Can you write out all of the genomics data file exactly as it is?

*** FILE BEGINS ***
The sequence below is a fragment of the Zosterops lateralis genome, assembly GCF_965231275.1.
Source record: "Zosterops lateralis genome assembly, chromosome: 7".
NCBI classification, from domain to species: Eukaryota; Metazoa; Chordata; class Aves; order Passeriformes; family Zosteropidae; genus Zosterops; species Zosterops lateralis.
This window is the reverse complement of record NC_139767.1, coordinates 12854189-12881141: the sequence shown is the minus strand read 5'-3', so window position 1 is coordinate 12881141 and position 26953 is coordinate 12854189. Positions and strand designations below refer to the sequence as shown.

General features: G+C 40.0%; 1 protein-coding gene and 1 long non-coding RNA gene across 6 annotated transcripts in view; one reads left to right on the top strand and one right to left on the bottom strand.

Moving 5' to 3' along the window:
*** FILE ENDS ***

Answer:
The sequence below is a fragment of the Zosterops lateralis genome, assembly GCF_965231275.1.
Source record: "Zosterops lateralis genome assembly, chromosome: 7".
NCBI classification, from domain to species: Eukaryota; Metazoa; Chordata; class Aves; order Passeriformes; family Zosteropidae; genus Zosterops; species Zosterops lateralis.
This window is the reverse complement of record NC_139767.1, coordinates 12854189-12881141: the sequence shown is the minus strand read 5'-3', so window position 1 is coordinate 12881141 and position 26953 is coordinate 12854189. Positions and strand designations below refer to the sequence as shown.

General features: G+C 40.0%; 1 protein-coding gene and 1 long non-coding RNA gene across 6 annotated transcripts in view; one reads left to right on the top strand and one right to left on the bottom strand.

Moving 5' to 3' along the window: